The regulation of metabolites and signals in general (glucose (Glc) or FFA in this case) and their selective uptake by cells, depends on the number (from few hundreds to many thousands) of receptors expressed and displayed to the surrounding environment, the type of receptors (what they can bind, and do as a result) and their properties. The regulation of glucose storage and use in muscle cells is determined largely by the dynamic energy state of the cell, which is can be described (to first approx at least) as the cellular equilibrium between ATP<-->ADP<-->AMP. The key here is to be aware that nothing is happening in isolation and the whole metabolism of the cell is one giant equilibrium. You make a change at one place that will result in proportional changes elsewhere to compensate. If you start exercising, that is using ATP rapidsly, suddenly AMP spikes, the increase in [AMP] results in the upregulation of key enzymes in Glycolytic and TCA pathways, which causes and increase in ATP producting. How much is made? Whenever possible always just enough enough to meet the demand (assuming cell has resources to supply it and manufacture it). Absolutely, in the same way, the energy sta Continue reading >>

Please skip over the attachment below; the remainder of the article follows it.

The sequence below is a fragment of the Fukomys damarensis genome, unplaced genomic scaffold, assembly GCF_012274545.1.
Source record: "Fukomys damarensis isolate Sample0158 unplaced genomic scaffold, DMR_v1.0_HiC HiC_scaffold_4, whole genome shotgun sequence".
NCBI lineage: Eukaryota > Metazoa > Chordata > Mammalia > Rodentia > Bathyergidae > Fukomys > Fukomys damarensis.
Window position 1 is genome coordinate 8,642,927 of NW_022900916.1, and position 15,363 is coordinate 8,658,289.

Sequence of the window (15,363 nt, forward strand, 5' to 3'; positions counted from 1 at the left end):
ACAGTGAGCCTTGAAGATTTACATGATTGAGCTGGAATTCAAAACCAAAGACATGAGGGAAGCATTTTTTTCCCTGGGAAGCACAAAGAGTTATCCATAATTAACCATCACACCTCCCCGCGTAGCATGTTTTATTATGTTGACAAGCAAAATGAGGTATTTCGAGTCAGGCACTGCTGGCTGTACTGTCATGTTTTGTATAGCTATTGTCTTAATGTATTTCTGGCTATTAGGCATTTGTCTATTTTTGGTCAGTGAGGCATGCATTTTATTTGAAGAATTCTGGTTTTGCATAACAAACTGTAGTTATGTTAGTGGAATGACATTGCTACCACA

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  1. SopranoKris

    Think about what is occurring physiologically in the body during each: acidosis is an abundance of H+. What is that going to do to the body? If it's respiratory acidosis, what is the body going to do naturally to correct it? (Hint: think too much CO2). If it's metabolic acidosis, elevated K+ can lead to seizures, coma or can even be fatal, for example diabetic ketoacidosis. The body has gained too much acid or lost too much base (e.g. diarrhea)